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GFO Issue 103



Bernard Rivers

Article Type:

Article Number: 3

ABSTRACT Three excerpts are provided from "The Aidspan Guide on the Roles and Responsibilities of CCMs in Grant Oversight."

This article contains three excerpts from “The Aidspan Guide on the Roles and Responsibilities of CCMs in Grant Oversight” (see separate article, above).

Excerpt # 1: Determining the Best Structure

The CCM needs to decide how it will structure itself to carry out its oversight responsibilities. Grant oversight is one of the core responsibilities of the CCM, so all members share in this responsibility. Each time the CCM discusses a grant, it is, in effect, doing oversight. Here are five options the CCM can consider:

  1. Oversight is done by the full CCM during CCM meetings.
  2. The CCM assigns responsibility for oversight to the CCM Secretariat.
  3. The CCM creates an oversight committee.
  4. The CCM creates an oversight committee, and a sub-committee (or technical working group) for each disease.
  5. The CCM creates an oversight committee and two sub-committees, one to do programmatic oversight, and the other to do financial oversight.

We believe that most CCMs will probably find it too unwieldy to have the all of the detailed oversight work done by the entire CCM, especially in the case of very large CCMs or CCMs with numerous grants. Not only is the work very time-consuming, but this approach does not allow for the investigation of problems before the full CCM meeting…

We believe that most CCMs will decide to create an oversight committee, with or without sub-committees. The advantage of this approach is that it provides time to analyse reports, identify and investigate problems, and summarise issues for the full CCM. For this approach to work, however, it requires timely reporting by the PR (well before CCM meetings), significant work for the committee members, and (almost certainly) additional resources…

It would be useful to have a range of different sectors represented on the oversight committee and sub-committees. It may be helpful to include some non-CCM members – for two reasons: (1) this would provide an opportunity to add people with relevant technical expertise; and (2) this would increase the participation of stakeholders not directly represented on the CCM.

Excerpt #2: Deciding What the Oversight Committee Will Monitor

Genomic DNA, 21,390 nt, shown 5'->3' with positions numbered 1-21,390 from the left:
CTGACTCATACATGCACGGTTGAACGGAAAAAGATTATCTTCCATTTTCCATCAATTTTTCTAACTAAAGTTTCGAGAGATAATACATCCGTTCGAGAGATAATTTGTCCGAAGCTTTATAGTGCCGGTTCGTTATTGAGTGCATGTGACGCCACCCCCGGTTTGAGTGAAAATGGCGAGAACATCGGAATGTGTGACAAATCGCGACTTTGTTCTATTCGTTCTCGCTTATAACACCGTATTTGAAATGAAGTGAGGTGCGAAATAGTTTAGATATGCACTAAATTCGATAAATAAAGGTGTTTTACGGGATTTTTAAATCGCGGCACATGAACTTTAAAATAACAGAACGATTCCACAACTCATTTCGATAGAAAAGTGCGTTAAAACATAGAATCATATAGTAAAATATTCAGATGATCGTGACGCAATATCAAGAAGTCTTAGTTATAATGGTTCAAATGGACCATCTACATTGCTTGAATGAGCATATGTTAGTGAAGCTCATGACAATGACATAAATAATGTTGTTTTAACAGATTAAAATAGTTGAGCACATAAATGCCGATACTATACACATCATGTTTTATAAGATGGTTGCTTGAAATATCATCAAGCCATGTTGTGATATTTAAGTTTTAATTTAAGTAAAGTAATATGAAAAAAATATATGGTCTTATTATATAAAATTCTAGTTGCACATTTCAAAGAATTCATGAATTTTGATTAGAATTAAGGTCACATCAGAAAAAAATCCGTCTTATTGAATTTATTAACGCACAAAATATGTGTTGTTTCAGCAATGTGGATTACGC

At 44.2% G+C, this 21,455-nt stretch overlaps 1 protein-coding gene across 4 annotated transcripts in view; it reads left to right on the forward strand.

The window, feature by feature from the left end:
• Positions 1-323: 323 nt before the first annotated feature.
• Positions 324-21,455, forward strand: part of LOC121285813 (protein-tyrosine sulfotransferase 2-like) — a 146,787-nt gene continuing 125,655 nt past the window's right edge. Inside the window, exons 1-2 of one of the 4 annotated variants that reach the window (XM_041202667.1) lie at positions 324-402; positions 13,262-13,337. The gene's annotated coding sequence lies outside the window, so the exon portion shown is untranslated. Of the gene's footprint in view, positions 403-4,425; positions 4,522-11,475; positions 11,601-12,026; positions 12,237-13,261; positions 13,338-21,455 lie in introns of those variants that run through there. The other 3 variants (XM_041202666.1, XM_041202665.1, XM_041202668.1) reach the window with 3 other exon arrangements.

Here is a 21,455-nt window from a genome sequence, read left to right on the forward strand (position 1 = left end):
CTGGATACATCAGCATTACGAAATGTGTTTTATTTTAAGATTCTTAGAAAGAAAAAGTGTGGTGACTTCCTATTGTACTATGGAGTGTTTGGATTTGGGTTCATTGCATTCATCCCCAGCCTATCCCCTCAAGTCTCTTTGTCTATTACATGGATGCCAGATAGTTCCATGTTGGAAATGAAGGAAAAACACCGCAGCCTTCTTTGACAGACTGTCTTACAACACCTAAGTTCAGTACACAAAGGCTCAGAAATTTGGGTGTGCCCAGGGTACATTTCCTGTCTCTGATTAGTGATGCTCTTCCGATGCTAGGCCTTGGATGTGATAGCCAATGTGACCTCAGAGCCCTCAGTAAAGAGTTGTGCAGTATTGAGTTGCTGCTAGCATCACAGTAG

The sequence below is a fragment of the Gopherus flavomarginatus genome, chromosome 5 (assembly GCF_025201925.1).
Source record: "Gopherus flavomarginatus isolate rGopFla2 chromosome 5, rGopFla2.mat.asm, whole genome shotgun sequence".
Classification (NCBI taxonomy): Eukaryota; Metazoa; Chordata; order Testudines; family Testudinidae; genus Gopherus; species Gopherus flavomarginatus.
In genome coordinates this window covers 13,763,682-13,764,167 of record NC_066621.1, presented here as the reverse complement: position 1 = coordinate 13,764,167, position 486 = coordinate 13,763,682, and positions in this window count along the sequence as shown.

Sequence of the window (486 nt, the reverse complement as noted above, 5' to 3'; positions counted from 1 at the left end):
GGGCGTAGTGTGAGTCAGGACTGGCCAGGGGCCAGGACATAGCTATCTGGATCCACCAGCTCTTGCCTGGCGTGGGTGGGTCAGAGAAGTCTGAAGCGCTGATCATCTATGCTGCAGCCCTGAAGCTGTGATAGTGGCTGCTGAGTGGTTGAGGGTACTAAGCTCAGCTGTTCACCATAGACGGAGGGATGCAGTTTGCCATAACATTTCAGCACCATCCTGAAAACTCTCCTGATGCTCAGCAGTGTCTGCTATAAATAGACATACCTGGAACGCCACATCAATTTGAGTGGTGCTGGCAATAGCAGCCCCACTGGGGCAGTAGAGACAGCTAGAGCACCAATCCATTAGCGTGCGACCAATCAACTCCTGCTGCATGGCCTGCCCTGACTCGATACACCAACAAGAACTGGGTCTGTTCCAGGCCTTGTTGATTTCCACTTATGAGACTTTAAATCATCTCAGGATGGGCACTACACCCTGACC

[With respect to tracking where the money is], the oversight committee may want to collect information on some or all of the following: (a) the cumulative budget to date as per the Grant Agreement, compared to cumulative disbursements to date to the PR from the Global Fund; (b) the cumulative budget to date for each objective, compared to how much has been spent by the PR for that objective; and (c) cumulative disbursements to date by the Global Fund to the PR, compared to funds spent by the PR and disbursed to SRs. These are just examples of financial indicators the oversight committee could decide to track.

With respect to [tracking where the drugs or other products are], the oversight committee may want to collect information on the following: (a) product inventories (e.g., how many months’ worth of Drug X are on hand?); (b) whether the products are being ordered and delivered on time; (c) whether the products are being distributed on time; and (d) whether the products are reaching the end users.

[T]he main measures of whether the grant is being implemented on schedule is probably whether disbursements from the Global Fund are arriving according to the schedule spelled out in the Grant Agreement; and whether disbursements from the PR to the SRs are being made in a timely manner… Another way … is to look at whether the major activities are being implemented according to the timelines outlined in the workplan.

Excerpt #3: Identifying and Investigating Problems

In the course of reviewing information on the progress of a grant, the oversight committee may identify something that it considers to be cause for concern. It could be something as simple as a PU/DR that has been filed late. Or, it could something more serious, such as failure to make any progress towards one of the key targets. Whatever the problem, the oversight committee will usually have to probe the PR to obtain more information.

Precisely defining the problem is very important. For example, the oversight committee may discover that the procurement of certain medicines is significantly behind schedule. But the committee needs to dig deeper to find out why the medicines are being delivered late. Is it because the orders are being placed late? Is it because the manufacturers are not delivering according to schedule? Is there another reason? Only when the source of the problem is known, can the oversight committee or the full CCM recommend or take remedial action.

In more serious cases, the oversight committee may need to investigate more thoroughly. Perhaps a site visit would be in order. Or, the committee may decide that some external assistance is required (such as an audit or a review by experts). When these more serious cases arise, the CCM should inform the FPM, if the FPM is not already aware of the problem.

The problems may be limited to one part of the grant, or they may be systemic to the whole grant. Examples of systemic problems include:

  • The PR does not have the capacity to manage the grant effectively.
  • One or more SRs don’t have the capacity to implement their portions of the grant.
  • There is poor communications between the PR and the SRs.
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